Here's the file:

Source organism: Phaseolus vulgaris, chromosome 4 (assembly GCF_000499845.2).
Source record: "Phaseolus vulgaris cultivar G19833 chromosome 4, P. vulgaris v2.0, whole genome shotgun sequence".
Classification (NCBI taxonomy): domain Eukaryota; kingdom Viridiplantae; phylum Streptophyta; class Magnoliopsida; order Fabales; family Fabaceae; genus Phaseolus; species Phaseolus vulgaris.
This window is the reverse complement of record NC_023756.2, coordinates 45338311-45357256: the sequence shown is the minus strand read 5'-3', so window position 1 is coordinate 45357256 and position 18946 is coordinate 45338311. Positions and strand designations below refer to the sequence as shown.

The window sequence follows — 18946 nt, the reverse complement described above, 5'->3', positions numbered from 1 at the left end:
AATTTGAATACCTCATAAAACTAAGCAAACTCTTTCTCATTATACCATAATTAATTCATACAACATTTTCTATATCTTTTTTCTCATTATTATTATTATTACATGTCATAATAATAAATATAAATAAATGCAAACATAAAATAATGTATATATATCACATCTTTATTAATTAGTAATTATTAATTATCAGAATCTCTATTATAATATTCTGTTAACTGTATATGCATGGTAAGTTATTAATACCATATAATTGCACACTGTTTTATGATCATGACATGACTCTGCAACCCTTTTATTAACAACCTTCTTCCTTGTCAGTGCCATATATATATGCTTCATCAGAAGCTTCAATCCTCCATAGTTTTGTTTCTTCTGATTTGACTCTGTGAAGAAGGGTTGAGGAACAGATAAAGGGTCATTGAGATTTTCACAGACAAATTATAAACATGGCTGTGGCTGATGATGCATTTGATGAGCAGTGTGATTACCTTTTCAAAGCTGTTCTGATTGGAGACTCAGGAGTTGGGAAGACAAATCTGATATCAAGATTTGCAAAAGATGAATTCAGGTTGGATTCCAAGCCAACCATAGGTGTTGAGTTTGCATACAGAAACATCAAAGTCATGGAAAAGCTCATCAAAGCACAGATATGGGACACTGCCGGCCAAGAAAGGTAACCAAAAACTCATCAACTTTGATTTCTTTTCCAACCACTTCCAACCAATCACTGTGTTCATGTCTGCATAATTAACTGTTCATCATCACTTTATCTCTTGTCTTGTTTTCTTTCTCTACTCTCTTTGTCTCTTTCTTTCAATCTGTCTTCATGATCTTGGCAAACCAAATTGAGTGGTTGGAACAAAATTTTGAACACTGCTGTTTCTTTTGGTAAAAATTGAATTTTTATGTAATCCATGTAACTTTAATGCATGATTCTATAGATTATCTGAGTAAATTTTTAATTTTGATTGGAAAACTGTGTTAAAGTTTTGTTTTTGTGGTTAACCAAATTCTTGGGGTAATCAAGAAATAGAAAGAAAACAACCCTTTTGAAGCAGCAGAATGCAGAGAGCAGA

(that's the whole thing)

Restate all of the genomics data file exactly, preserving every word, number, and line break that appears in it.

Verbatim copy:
Source organism: Phaseolus vulgaris, chromosome 4 (assembly GCF_000499845.2).
Source record: "Phaseolus vulgaris cultivar G19833 chromosome 4, P. vulgaris v2.0, whole genome shotgun sequence".
Classification (NCBI taxonomy): domain Eukaryota; kingdom Viridiplantae; phylum Streptophyta; class Magnoliopsida; order Fabales; family Fabaceae; genus Phaseolus; species Phaseolus vulgaris.
This window is the reverse complement of record NC_023756.2, coordinates 45338311-45357256: the sequence shown is the minus strand read 5'-3', so window position 1 is coordinate 45357256 and position 18946 is coordinate 45338311. Positions and strand designations below refer to the sequence as shown.

The window sequence follows — 18946 nt, the reverse complement described above, 5'->3', positions numbered from 1 at the left end:
AATTTGAATACCTCATAAAACTAAGCAAACTCTTTCTCATTATACCATAATTAATTCATACAACATTTTCTATATCTTTTTTCTCATTATTATTATTATTACATGTCATAATAATAAATATAAATAAATGCAAACATAAAATAATGTATATATATCACATCTTTATTAATTAGTAATTATTAATTATCAGAATCTCTATTATAATATTCTGTTAACTGTATATGCATGGTAAGTTATTAATACCATATAATTGCACACTGTTTTATGATCATGACATGACTCTGCAACCCTTTTATTAACAACCTTCTTCCTTGTCAGTGCCATATATATATGCTTCATCAGAAGCTTCAATCCTCCATAGTTTTGTTTCTTCTGATTTGACTCTGTGAAGAAGGGTTGAGGAACAGATAAAGGGTCATTGAGATTTTCACAGACAAATTATAAACATGGCTGTGGCTGATGATGCATTTGATGAGCAGTGTGATTACCTTTTCAAAGCTGTTCTGATTGGAGACTCAGGAGTTGGGAAGACAAATCTGATATCAAGATTTGCAAAAGATGAATTCAGGTTGGATTCCAAGCCAACCATAGGTGTTGAGTTTGCATACAGAAACATCAAAGTCATGGAAAAGCTCATCAAAGCACAGATATGGGACACTGCCGGCCAAGAAAGGTAACCAAAAACTCATCAACTTTGATTTCTTTTCCAACCACTTCCAACCAATCACTGTGTTCATGTCTGCATAATTAACTGTTCATCATCACTTTATCTCTTGTCTTGTTTTCTTTCTCTACTCTCTTTGTCTCTTTCTTTCAATCTGTCTTCATGATCTTGGCAAACCAAATTGAGTGGTTGGAACAAAATTTTGAACACTGCTGTTTCTTTTGGTAAAAATTGAATTTTTATGTAATCCATGTAACTTTAATGCATGATTCTATAGATTATCTGAGTAAATTTTTAATTTTGATTGGAAAACTGTGTTAAAGTTTTGTTTTTGTGGTTAACCAAATTCTTGGGGTAATCAAGAAATAGAAAGAAAACAACCCTTTTGAAGCAGCAGAATGCAGAGAGCAGA